A vector image of a person standing in front of microphone excited and holding a trophy. Behind them, a shadow looks like it’s freaking out, symbolising imposter syndrome.
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Dealing with imposter syndrome after a promotion

16 Feb 2022

Getting a promotion in work should be a great confidence booster, but sometimes it can lead to self-doubt and negative imposter thoughts.

Imposter syndrome is an ongoing challenge for many people. It comes in several different forms and can often be associated with feeling like a fraud at work – like you are literally an imposter who is somehow in a position you shouldn’t be in and you’re waiting to be found out.

It’s important to note that this is not always a bad thing. We recently spoke to Basima Tewfik from the MIT Sloan School of Management about the positive side to the imposter syndrome phenomenon – mainly that those who suffer from it can have better interpersonal skills than their more confident co-workers.

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But while Tewfik wanted to highlight the potential benefits that can come with imposter syndrome, she still acknowledged that having “imposter thoughts lowers your self-esteem”. Imposter thoughts and low self-esteem can often go hand in hand, but it’s important to know the difference between the two, mainly the trajectory.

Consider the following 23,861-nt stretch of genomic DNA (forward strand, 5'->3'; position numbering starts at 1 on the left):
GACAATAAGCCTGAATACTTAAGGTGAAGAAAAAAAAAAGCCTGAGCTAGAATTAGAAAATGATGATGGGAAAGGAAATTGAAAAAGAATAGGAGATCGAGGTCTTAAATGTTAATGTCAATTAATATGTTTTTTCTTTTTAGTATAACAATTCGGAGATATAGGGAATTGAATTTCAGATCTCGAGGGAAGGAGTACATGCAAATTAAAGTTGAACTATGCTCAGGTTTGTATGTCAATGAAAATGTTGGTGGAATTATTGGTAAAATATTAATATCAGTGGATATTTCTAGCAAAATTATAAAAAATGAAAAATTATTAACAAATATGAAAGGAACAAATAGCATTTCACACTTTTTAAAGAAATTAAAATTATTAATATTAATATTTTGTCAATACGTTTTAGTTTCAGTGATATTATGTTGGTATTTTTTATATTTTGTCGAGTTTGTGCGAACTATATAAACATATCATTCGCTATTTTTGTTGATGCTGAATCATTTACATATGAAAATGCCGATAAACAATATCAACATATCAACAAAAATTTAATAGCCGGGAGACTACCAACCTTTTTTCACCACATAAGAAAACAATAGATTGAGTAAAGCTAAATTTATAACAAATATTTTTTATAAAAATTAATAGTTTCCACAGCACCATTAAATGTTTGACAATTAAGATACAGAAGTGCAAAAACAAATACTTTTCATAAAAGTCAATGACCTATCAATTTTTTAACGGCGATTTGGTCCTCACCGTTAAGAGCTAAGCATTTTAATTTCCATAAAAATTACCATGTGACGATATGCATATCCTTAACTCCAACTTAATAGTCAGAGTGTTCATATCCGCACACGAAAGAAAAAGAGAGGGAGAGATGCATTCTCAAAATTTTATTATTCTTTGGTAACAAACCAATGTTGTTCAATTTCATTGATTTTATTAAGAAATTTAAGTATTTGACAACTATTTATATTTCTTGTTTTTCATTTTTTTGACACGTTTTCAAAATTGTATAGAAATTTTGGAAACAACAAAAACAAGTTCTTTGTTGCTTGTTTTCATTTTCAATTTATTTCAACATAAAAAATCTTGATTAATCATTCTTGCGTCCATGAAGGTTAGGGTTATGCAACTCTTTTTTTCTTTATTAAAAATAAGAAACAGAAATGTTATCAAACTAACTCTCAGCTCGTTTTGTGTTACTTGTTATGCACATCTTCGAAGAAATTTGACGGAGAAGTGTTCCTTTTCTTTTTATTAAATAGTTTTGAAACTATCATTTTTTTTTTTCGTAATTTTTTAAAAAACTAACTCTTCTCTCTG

Often, the more successful you become and the higher up the career ladder you climb, the more likely imposter syndrome is to present itself. A promotion is one of the most common situations that can bring about a sudden wave of imposter syndrome, even if you hadn’t felt it up until that point.

Dr Mario Weick is a behavioural psychologist at Durham University in the UK. He said the new responsibilities that often come with a promotion can pose a challenge for employees.

“Assuming line management responsibilities for the first time can be particularly challenging, especially when there are larger teams involved,” he said.

“Managers are called upon when there are problems or emergencies. For newly minted managers, that often implies getting a baptism of fire.”

‘Insecurities can trigger aggression and toxic behaviour in leaders, which is a complete no-go’